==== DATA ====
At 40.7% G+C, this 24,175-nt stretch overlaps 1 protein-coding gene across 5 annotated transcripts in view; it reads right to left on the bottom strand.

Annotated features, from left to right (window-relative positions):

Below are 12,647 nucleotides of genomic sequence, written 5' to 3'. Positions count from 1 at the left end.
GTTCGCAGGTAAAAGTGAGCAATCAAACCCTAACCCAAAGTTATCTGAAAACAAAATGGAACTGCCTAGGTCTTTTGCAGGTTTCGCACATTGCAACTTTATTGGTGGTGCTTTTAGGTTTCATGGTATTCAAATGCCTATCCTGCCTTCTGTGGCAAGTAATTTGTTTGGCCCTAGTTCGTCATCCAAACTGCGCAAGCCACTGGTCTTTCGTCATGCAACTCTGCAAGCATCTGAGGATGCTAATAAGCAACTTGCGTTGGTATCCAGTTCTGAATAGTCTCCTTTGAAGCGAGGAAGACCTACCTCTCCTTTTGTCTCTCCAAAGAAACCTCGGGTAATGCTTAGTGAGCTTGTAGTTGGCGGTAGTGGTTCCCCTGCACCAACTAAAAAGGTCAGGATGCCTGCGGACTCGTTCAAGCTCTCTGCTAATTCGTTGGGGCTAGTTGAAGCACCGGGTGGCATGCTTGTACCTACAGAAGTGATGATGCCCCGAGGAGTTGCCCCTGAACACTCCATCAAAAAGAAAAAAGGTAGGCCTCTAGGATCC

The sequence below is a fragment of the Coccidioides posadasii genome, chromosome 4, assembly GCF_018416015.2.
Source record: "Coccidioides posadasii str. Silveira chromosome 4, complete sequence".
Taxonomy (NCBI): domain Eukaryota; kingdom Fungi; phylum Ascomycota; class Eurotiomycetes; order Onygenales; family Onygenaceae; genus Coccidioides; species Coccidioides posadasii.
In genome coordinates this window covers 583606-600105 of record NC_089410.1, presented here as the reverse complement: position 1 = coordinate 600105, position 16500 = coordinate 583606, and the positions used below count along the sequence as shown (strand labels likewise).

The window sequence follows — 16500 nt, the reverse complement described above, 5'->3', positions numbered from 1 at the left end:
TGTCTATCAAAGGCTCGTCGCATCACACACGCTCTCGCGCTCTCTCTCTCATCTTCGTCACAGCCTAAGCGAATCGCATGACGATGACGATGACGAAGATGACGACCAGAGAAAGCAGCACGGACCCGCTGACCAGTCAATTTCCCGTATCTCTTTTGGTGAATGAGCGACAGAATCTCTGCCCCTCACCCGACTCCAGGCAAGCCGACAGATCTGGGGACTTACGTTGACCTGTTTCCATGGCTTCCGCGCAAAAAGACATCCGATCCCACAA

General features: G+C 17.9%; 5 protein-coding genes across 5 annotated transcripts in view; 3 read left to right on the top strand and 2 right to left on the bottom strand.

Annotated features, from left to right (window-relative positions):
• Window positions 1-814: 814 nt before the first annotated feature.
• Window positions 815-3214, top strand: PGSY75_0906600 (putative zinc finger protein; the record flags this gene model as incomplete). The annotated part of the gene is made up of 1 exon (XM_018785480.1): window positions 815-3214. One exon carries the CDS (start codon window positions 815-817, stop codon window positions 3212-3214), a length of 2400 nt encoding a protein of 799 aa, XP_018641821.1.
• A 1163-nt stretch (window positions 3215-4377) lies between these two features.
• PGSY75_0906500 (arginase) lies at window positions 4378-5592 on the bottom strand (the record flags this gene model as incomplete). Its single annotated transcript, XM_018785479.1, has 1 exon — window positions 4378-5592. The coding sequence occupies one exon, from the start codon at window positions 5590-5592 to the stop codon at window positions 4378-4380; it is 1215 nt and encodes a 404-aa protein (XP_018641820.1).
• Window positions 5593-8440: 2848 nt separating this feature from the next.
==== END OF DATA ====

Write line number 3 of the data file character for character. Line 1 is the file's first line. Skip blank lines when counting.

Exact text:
Below are 12,647 nucleotides of genomic sequence, written 5' to 3'. Positions count from 1 at the left end.